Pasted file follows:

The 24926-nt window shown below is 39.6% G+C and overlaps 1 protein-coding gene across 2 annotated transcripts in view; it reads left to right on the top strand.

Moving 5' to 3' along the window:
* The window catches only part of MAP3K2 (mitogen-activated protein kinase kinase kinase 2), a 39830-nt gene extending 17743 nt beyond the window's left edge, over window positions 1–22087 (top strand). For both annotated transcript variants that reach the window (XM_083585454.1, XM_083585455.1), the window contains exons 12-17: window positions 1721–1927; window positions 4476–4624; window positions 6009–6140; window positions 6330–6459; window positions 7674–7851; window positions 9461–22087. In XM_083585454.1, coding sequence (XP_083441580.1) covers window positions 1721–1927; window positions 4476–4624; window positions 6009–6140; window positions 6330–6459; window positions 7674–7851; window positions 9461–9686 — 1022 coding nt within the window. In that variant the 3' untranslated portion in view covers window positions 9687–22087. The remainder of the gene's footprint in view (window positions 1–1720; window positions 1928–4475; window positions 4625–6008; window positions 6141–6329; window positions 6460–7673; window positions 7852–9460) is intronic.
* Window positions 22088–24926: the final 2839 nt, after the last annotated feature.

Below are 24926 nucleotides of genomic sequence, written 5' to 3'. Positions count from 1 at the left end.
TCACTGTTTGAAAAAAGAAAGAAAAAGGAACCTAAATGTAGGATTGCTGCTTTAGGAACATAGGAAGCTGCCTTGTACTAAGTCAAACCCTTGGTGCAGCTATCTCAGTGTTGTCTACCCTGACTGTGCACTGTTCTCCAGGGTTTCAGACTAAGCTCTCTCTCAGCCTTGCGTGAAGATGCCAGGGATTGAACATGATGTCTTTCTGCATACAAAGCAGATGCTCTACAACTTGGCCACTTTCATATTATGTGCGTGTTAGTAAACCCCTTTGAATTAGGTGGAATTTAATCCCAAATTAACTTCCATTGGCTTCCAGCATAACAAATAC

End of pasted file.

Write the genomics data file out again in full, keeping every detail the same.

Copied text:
The 24926-nt window shown below is 39.6% G+C and overlaps 1 protein-coding gene across 2 annotated transcripts in view; it reads left to right on the top strand.

Moving 5' to 3' along the window:
* The window catches only part of MAP3K2 (mitogen-activated protein kinase kinase kinase 2), a 39830-nt gene extending 17743 nt beyond the window's left edge, over window positions 1–22087 (top strand). For both annotated transcript variants that reach the window (XM_083585454.1, XM_083585455.1), the window contains exons 12-17: window positions 1721–1927; window positions 4476–4624; window positions 6009–6140; window positions 6330–6459; window positions 7674–7851; window positions 9461–22087. In XM_083585454.1, coding sequence (XP_083441580.1) covers window positions 1721–1927; window positions 4476–4624; window positions 6009–6140; window positions 6330–6459; window positions 7674–7851; window positions 9461–9686 — 1022 coding nt within the window. In that variant the 3' untranslated portion in view covers window positions 9687–22087. The remainder of the gene's footprint in view (window positions 1–1720; window positions 1928–4475; window positions 4625–6008; window positions 6141–6329; window positions 6460–7673; window positions 7852–9460) is intronic.
* Window positions 22088–24926: the final 2839 nt, after the last annotated feature.

Below are 24926 nucleotides of genomic sequence, written 5' to 3'. Positions count from 1 at the left end.
TCACTGTTTGAAAAAAGAAAGAAAAAGGAACCTAAATGTAGGATTGCTGCTTTAGGAACATAGGAAGCTGCCTTGTACTAAGTCAAACCCTTGGTGCAGCTATCTCAGTGTTGTCTACCCTGACTGTGCACTGTTCTCCAGGGTTTCAGACTAAGCTCTCTCTCAGCCTTGCGTGAAGATGCCAGGGATTGAACATGATGTCTTTCTGCATACAAAGCAGATGCTCTACAACTTGGCCACTTTCATATTATGTGCGTGTTAGTAAACCCCTTTGAATTAGGTGGAATTTAATCCCAAATTAACTTCCATTGGCTTCCAGCATAACAAATAC